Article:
A neuroma is thickened tissue that develops around a nerve. Morton’s neuroma is most common, forming between the third and fourth toes. Morton’s neuroma feels slightly uncomfortable at first. As time goes on, the pain and discomfort can be extreme enough to interfere with your daily activities.
Everybody experiences neuroma pain differently, depending on the severity of the condition. Common symptoms of neuromas include:
Most people experience worsening pain when wearing shoes. Removing your shoes and massaging the space between your third and fourth toes can provide temporary relief from the pain of Morton’s neuroma.
A compressed nerve between the third and fourth toes is the most common cause of Morton’s neuroma. Certain risk factors raise your chances of developing a neuroma. These include:
Foot deformities can change the entire structure of your feet, which can lead to nerve compression. Bunions, hammertoe, flat feet, and high arches increase your risk of developing Morton’s neuroma.
Injury to the foot can damage the nerves between your toes. The resulting inflammation can cause the nerve to swell and the tissue around it to thicken.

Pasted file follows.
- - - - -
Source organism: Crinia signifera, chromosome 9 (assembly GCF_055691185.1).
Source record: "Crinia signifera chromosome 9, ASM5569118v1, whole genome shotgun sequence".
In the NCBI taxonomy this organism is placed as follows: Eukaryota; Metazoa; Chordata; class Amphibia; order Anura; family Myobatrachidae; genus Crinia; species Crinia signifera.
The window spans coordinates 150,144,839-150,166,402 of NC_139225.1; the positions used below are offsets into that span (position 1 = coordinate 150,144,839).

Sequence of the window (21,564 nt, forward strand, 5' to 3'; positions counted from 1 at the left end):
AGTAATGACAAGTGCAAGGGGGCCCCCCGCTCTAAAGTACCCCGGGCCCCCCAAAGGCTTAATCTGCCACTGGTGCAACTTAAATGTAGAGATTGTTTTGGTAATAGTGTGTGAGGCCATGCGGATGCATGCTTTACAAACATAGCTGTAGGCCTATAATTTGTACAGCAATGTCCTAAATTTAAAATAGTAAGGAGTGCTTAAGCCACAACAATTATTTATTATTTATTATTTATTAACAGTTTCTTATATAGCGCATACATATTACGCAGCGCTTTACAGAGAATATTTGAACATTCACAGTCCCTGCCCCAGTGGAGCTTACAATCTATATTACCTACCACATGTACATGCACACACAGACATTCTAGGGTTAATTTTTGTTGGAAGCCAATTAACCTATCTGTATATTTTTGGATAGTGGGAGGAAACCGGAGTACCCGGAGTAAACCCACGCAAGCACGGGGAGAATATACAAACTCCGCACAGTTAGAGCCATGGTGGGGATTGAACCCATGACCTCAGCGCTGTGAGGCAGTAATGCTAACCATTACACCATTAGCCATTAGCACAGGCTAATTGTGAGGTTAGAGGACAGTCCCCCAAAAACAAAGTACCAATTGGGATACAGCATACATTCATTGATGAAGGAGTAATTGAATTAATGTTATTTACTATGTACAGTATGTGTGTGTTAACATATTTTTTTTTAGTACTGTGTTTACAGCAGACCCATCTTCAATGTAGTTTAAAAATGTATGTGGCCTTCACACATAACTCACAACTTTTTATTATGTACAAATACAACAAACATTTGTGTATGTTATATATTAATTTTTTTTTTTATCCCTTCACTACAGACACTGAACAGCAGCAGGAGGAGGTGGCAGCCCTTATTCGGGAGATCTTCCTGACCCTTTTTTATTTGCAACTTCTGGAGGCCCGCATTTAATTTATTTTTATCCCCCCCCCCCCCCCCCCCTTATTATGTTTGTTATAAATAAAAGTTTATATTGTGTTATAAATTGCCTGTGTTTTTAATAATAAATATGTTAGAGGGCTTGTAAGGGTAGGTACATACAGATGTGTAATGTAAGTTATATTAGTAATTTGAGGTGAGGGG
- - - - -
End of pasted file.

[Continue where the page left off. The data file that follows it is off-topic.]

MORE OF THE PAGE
Shoes that compress the toes, like high-heels, pointed flats, and fashion cowboy boots, can damage the tissue around the nerve.
Many kinds of high-impact exercises, like running, can inflame and thicken the tissue around the nerve between your toes.
A complete visual exam is essential to diagnose neuromas. During your exam, your foot and ankle surgeon puts pressure on the painful area to see if they detect a small mass of tissue between your toes.
If you feel pain, tenderness, or clicking between your toes during this exam, your provider will order an imaging procedure, like X-rays, an MRI, or an ultrasound.
Conservative and surgical treatments for neuromas are available at Richmond Foot & Ankle Surgical Associates. Some of the most common treatments at the practice include:
Call Richmond Foot & Ankle Surgical Associates today or schedule an appointment online to learn more about neuromas.